In 1982, John Tyndall founded the BNP, following a previous failed attempt to break away from the National Front. Ray Hill is seen on the left of the picture.
“British National Party Launched after Months of Nazi Unity Talks.” Searchlight Magazine, May 1982, p. 3+. Political Extremism & Radicalism, http://tinyurl.galegroup.com/tinyurl/747zr9. Accessed 19 Sept. 2018.

Hill publicly exposed himself as an infiltrator when he left the BNP five years later and has continued to talk about his experiences since. It is these discussions, including the audio interview featured in Gale’s Political Extremism & Radicalism archive, that provide the researcher with a different angle on the far-right at the time.

Firstly, let us look at Nicky Crane. Nicola Vicenzio Crane was active in the British Movement, was jailed multiple times for racist attacks and was one of the founders of neo-nazi group Blood and Honour (see sources in both Political Extremism and Archives of Sexuality & Gender). Somewhat oxymoronically, in 1992, Crane came out as homosexual, a year before he died of AIDS (see source 1; source 2). It is difficult to find a positive description of him in Gale Primary Sources. Searchlight Magazine describes him as ‘one of the foulest and most violent nazi thugs’, and a ‘psychotic lump of trash’. An audio interview with anti-fascist activist Anna Sullivan in Political Extremism states:

“You couldn’t miss him, either. Physically, he certainly stood out…he’d been imprisoned at least once or twice for a GBH attack, because, you know, he was really vicious. And I never really met him face to face. I saw him when we did the march past his house…we got so many of the local Asian community involved, and, you know, that’s the key, really. And all these wonderful women, you know, in their saris and headscarves were carrying placards saying, “We will not be bullied by these racists.”

Nicky Crane

“Not so Gentle but Certainly Touched.” Searchlight Magazine, Sept. 1986, p. 6+. Political Extremism & Radicalism, http://tinyurl.galegroup.com/tinyurl/759oe3. Accessed 19 Sept. 2018.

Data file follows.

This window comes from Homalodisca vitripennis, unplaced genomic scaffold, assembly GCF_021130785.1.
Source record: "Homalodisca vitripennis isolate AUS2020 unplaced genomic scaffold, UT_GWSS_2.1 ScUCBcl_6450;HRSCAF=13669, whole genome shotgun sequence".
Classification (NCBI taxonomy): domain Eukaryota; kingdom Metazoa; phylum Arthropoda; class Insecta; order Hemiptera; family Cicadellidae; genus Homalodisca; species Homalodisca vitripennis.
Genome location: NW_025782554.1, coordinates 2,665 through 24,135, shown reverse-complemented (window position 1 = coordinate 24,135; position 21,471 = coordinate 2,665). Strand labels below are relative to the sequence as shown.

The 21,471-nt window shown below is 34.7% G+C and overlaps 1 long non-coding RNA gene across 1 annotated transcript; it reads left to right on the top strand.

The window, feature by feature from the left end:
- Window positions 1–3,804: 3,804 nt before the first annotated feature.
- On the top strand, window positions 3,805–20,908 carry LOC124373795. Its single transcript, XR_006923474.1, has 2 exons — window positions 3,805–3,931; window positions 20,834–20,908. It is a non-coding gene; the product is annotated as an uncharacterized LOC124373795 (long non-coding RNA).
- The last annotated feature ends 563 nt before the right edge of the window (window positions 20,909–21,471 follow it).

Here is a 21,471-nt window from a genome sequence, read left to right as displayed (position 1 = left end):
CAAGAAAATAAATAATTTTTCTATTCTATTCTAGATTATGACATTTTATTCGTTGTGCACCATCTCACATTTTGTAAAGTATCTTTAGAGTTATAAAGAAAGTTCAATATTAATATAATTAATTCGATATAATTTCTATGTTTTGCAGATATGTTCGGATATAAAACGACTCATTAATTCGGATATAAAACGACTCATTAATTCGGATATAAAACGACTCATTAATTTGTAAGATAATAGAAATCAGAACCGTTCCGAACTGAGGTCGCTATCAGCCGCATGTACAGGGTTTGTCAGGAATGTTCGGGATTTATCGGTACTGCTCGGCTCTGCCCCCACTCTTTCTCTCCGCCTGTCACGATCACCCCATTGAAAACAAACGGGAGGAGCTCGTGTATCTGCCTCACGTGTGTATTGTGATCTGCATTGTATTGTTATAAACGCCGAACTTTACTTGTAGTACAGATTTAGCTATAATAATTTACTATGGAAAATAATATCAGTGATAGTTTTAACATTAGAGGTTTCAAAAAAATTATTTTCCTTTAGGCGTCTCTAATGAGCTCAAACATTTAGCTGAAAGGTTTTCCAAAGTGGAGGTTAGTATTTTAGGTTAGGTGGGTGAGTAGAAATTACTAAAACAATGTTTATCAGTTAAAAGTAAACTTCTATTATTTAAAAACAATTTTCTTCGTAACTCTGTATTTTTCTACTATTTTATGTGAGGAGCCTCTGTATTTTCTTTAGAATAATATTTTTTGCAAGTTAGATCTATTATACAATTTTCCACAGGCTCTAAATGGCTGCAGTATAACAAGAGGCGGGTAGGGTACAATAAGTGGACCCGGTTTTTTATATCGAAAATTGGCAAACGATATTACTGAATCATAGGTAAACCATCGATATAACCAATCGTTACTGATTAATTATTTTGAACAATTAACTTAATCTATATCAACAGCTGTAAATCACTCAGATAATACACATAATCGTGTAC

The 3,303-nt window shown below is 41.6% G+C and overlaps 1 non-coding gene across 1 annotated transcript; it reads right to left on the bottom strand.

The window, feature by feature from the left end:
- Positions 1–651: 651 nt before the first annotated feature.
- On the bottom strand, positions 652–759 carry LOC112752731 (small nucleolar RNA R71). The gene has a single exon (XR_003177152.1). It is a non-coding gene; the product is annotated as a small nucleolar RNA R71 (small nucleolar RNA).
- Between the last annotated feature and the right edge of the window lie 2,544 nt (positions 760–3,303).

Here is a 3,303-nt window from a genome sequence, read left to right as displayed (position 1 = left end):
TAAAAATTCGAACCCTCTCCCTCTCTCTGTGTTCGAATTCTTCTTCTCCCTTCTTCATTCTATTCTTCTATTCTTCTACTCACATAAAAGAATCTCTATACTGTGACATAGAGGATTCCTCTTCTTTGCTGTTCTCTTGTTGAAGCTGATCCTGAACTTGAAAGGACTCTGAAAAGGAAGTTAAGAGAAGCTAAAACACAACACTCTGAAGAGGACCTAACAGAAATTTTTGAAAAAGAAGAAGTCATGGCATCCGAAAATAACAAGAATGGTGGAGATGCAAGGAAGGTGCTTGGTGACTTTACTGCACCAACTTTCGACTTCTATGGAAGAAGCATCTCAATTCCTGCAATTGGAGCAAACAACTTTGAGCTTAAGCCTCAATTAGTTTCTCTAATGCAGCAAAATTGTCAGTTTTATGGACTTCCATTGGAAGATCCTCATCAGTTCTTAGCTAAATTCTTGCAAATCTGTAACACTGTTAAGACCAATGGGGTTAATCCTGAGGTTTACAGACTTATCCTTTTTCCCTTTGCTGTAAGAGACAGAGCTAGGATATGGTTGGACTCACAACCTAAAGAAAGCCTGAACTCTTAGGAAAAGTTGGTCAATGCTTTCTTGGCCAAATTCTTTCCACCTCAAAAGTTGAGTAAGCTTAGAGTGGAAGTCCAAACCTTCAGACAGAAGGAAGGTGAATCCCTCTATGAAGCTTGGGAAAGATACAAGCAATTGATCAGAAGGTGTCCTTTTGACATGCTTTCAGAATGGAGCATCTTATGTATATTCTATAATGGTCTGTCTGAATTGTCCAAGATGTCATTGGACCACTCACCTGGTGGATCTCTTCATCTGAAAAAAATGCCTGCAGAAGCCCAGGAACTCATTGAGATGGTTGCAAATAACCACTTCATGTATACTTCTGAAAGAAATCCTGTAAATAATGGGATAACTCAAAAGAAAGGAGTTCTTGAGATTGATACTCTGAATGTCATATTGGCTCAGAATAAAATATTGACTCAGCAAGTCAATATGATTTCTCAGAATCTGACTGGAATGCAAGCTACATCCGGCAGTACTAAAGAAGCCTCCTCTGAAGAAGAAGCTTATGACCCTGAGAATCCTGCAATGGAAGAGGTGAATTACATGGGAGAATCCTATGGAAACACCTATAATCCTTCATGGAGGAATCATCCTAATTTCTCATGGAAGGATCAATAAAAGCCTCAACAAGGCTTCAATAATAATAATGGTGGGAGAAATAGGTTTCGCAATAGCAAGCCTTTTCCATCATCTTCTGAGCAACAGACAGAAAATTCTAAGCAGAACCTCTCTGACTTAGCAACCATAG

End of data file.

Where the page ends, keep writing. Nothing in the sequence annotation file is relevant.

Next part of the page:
That same rally, in which nearly 300 anti-fascists, led by then local-MP Jeremy Corbyn, marched to the home of Nicky Crane and other known Nazis, was also covered by Searchlight magazine.

Hill’s interview in the Searchlight Oral Histories Collection is the only instance to paint a different picture:

“I liked Nicky. I always thought he was a likeable, kind-hearted, but misguided young man. Obviously, with a massive chip on his shoulder, but good at heart.”

Here we see a more personable side to Nicky Crane, something that would be lacking were it not for these first-hand testimonies featured in Political Extremism & Radicalism. It is an insight into how Hill could have stomached being a part of the far-right for those five years he was a mole. As he puts it:

‘Some of the kids that were pulled in were genuine people who wanted a better world for themselves and their offspring…Well, you can’t condemn them for that.’

This reminds us that there are multiple facets to every personality, even those whose ideologies many would class as unpleasant. It also enables researchers to look beyond the movement as whole, and instead begin to understand the individuals involved.